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A short guide to Tea

A short guide to Tea

Tea is certainly a staple of any British person’s diet; there’s nothing like a chocolate digestive, a perfect cuppa, and a nice sit down at three o’clock in the afternoon. But, as I’ve grown older, I’ve learnt to embrace the many, many types; from green, to white, to rooibos, to oolong, each bringing something slightly different to the table. As delicious and distinctive as each type is, it can be a little hard to keep track of why, and how, each type is different from the next; so, look no further, for here is a quick and easy guide to the many types of tea, and how to drink them.


Black tea- the most familiar form of tea for many. Made from the plant Camellia Sinensis, the leaves are fermented more than green, white and oolong tea, giving it it’s dark colour. The tea can be very bitter if the leaves are left to brew for to long; but anyone who loves strong tea would know that. This is the type of tea in a regular cup, its flavour usually being enhanced by milk, or sugar.


Green tea is a little different. Although made from the same plant as Black tea, its leaves are unfermented, and is made by a method known as quick drying, meaning it has much less tannin than Black tea. Its popularity is mainly due to its significant health benefits; increasing the metabolism, lowering anxiety, and having a positive impact on cancer cells. One way to begin a healthier lifestyle is simply to start drinking Green tea! Some are a little off-put by its taste, but others find it delicious.


Oolong Tea, like Green and Black tea, is made from the same plant, although the leaves are dried in a different way (by withering them under a strong light). Its difference to other teas is its flexibility, tasting wonderful with fruity, or sweet, or flowery additions, as well as its improvement as it is rebrewed.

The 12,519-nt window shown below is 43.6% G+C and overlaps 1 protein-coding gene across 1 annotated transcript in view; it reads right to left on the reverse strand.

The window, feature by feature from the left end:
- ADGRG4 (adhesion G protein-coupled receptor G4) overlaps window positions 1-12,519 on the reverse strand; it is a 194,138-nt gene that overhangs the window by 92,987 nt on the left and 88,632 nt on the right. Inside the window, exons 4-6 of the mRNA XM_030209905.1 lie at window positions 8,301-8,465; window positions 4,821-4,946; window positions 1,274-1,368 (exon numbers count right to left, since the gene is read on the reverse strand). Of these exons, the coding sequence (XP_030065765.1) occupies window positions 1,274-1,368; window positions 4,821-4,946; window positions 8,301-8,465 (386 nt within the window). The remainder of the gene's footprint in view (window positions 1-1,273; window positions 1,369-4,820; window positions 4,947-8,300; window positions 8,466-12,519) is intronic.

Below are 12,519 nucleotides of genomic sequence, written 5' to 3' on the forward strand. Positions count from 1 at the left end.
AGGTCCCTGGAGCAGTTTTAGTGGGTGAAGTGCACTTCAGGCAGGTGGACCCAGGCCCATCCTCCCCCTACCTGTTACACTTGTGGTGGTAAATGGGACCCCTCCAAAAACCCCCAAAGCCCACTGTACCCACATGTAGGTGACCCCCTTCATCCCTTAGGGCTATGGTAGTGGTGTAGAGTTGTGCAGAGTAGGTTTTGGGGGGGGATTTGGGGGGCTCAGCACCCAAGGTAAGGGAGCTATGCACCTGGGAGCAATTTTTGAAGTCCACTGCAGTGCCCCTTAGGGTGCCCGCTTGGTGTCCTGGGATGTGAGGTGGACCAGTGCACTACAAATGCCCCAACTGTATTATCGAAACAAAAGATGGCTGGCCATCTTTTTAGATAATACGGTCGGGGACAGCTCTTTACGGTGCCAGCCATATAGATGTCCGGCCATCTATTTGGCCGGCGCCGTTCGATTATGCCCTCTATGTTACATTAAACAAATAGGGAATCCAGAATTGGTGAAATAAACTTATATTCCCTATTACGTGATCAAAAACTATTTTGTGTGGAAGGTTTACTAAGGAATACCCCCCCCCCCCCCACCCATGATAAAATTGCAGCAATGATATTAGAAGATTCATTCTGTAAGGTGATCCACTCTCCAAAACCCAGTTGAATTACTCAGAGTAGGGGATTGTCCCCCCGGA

Matcha is essentially green tea, although, rather than coming in leaf form, it is powdered. Not only a popular tea flavour, Matcha is used to flavour sweets, cakes, and even ice cream in Japan, and is rapidly becoming more and more popular in the Western world. It is also the type of tea which is traditionally used in a Japanese Tea ceremony, complete with bamboo whisk, and tea scoop.


White Tea, is, once more, made from the Cmellia Sinesis plant, although, unliked the aforementioned forms, is entirely unprocessed. This makes it both the most expensive, and most delicate form of tea. It should be prepared at low temperatures, the leaves being picked form the first tea buds, and it is traditionally incorporated into sweeter forms of tea.


Rooibos, literally meaning ‘red bush’, is a tea of South African origin, created from the plant Aspalathus Linearis. It is usually found in the same form as Black tea, though Green Rooibos is also popular. It is reported to have health benefits, though nowhere near as many as Green tea. Still, it is certainly an enjoyable and delicious drink.


Happy tea drinking!


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